Originally posted 10 October 2012
Charles Dickens enjoyed a good cup of rum punch – he wittily shared his own recipe in a letter to his cousin, and his books include many characters who enthusiastically drank it. Dickens also gives us a portrait of someone who took great delight in making it – Wilkins Micawber, the impoverished but optimistic clerk in 1850’s David Copperfield.
I informed Mr. Micawber that I relied upon him for a bowl of punch, and led him to the lemons. His recent despondency, not to say despair, was gone in a moment. I never saw a man so thoroughly enjoy himself amid the fragrance of lemon-peel and sugar, the odour of burning rum, and the steam of boiling water, as Mr. Micawber did that afternoon. It was wonderful to see his face shining at us out of a thin cloud of these delicate fumes, as he stirred, and mixed, and tasted, and looked as if he were making, instead of punch, a fortune for his family down to the latest posterity.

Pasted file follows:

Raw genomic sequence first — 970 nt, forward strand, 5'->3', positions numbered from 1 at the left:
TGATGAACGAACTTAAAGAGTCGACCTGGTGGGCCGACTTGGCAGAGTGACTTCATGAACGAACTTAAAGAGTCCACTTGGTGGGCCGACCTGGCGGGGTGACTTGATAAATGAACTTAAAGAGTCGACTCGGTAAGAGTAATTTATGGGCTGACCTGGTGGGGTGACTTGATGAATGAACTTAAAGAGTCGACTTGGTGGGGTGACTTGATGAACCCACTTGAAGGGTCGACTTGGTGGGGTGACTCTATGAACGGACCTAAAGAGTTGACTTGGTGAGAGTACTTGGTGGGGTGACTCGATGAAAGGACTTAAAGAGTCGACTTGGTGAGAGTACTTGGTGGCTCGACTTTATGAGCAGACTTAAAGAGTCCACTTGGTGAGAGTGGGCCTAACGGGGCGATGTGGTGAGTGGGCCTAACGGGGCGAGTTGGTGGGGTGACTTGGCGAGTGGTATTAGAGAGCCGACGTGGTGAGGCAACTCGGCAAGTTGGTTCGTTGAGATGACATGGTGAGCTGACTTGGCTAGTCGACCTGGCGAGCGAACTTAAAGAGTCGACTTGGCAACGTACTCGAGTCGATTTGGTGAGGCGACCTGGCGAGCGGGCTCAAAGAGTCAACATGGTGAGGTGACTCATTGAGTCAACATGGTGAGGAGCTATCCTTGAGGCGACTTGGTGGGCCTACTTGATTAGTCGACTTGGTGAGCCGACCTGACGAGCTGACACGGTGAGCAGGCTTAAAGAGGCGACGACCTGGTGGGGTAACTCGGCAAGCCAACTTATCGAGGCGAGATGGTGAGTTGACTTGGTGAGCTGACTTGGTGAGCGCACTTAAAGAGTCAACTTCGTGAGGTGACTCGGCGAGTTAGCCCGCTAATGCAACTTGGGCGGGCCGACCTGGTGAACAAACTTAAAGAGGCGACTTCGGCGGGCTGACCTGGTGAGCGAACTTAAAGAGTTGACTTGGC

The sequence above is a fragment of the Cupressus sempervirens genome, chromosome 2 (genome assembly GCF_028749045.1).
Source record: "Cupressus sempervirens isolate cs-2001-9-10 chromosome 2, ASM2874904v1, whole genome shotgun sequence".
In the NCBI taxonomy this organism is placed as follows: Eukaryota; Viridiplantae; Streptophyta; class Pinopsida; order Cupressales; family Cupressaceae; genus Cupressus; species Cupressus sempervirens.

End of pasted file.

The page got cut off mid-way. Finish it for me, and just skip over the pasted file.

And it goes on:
The ecstatic concentration of a great bartender or chef has rarely been so well expressed. Micawber and his creator were both a bit behind the times – punch was beginning to fall out of favor and be replaced by individually mixed cocktails – but in Dickens’ pages we can relive the joy of a good bowl of punch properly made.